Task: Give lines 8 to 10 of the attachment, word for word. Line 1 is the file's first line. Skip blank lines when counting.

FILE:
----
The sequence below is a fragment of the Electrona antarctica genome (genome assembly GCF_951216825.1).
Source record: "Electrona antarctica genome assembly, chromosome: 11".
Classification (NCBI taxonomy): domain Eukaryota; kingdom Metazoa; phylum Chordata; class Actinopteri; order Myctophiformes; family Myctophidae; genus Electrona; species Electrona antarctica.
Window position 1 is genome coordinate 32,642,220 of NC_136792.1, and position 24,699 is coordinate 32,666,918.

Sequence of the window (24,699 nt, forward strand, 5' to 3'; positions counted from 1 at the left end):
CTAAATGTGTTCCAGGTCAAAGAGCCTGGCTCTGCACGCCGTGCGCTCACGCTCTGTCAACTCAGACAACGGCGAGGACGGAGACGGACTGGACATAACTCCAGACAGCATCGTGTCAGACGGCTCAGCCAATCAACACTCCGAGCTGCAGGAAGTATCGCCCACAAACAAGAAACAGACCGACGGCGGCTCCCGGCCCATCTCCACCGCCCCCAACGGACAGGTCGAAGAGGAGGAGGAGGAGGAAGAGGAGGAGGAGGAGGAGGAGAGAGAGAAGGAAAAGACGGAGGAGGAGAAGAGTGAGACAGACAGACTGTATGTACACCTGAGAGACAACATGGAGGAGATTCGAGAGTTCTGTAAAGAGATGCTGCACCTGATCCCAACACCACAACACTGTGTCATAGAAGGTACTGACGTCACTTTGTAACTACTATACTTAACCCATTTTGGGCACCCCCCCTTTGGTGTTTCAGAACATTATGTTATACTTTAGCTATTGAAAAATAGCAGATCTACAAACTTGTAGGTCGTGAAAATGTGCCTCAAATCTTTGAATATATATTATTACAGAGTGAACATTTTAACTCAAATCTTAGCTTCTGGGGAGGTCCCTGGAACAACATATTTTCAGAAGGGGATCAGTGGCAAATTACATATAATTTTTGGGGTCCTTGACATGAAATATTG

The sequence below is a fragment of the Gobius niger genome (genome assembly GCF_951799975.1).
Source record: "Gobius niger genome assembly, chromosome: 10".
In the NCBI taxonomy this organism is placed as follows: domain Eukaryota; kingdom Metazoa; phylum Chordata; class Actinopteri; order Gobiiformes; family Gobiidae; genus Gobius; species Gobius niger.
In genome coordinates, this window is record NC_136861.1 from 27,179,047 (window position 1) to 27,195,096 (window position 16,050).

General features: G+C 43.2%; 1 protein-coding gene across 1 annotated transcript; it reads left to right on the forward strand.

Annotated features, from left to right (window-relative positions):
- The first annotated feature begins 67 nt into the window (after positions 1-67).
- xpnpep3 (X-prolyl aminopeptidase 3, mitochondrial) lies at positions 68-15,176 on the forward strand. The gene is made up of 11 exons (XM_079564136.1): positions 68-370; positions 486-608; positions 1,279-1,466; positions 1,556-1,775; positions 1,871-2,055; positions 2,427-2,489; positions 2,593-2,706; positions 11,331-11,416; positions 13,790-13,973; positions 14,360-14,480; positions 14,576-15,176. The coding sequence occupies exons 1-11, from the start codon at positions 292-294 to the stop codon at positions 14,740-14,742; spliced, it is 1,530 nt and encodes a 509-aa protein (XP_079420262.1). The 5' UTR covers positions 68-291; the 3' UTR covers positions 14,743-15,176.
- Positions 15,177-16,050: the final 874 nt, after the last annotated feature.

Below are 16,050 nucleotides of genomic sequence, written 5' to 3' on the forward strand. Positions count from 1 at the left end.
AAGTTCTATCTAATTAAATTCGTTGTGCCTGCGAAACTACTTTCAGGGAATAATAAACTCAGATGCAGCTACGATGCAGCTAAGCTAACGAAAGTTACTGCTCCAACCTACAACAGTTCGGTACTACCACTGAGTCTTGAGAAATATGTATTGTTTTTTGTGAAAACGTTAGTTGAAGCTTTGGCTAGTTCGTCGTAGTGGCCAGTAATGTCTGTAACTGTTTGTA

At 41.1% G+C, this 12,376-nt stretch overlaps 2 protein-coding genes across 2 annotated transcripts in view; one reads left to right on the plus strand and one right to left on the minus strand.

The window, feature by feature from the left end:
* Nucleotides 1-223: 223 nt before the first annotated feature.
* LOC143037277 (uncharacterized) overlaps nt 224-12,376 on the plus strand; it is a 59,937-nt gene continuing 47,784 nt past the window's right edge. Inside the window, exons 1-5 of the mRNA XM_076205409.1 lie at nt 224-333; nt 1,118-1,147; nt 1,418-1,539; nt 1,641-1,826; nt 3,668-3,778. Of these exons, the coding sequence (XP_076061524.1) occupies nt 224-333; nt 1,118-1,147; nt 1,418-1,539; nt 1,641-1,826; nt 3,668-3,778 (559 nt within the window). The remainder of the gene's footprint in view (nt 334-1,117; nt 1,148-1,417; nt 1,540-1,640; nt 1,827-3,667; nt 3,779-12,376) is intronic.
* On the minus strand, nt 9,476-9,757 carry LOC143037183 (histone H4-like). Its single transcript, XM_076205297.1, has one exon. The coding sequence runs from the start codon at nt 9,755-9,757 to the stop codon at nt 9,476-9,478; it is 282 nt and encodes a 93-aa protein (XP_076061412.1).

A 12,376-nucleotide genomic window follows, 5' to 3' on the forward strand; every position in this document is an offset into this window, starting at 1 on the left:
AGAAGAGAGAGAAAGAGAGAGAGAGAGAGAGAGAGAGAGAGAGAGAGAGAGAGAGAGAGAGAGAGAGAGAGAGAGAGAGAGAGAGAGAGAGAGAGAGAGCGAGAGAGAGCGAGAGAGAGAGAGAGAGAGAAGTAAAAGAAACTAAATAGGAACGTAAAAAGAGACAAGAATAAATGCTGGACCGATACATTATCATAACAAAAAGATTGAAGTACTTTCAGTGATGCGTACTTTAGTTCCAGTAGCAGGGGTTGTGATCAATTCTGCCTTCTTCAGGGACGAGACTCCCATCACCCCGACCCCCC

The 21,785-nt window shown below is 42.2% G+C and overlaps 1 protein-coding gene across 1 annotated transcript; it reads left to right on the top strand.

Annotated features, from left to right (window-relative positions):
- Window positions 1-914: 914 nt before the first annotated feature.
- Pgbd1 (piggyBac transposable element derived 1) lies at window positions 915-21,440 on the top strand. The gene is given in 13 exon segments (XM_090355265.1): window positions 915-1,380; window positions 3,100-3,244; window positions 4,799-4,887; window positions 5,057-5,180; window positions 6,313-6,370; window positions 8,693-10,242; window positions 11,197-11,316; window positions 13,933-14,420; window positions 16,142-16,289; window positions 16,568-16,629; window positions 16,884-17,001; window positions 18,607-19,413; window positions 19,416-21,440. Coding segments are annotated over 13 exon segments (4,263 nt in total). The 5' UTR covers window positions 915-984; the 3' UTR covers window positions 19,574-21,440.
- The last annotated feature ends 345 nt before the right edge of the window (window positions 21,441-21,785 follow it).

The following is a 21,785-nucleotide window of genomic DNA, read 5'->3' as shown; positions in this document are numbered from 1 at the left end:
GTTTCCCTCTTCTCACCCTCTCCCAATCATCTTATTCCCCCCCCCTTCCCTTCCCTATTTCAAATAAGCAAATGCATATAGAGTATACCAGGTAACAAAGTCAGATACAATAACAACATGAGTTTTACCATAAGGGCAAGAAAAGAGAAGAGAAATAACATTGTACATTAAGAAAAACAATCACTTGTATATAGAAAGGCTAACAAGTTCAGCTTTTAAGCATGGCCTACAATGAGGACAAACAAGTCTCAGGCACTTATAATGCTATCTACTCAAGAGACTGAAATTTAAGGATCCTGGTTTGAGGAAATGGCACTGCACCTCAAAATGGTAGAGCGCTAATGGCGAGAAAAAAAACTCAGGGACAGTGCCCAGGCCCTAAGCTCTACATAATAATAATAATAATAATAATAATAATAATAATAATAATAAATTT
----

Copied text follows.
Source record: "Gobius niger genome assembly, chromosome: 10".
In the NCBI taxonomy this organism is placed as follows: domain Eukaryota; kingdom Metazoa; phylum Chordata; class Actinopteri; order Gobiiformes; family Gobiidae; genus Gobius; species Gobius niger.
In genome coordinates, this window is record NC_136861.1 from 27,179,047 (window position 1) to 27,195,096 (window position 16,050).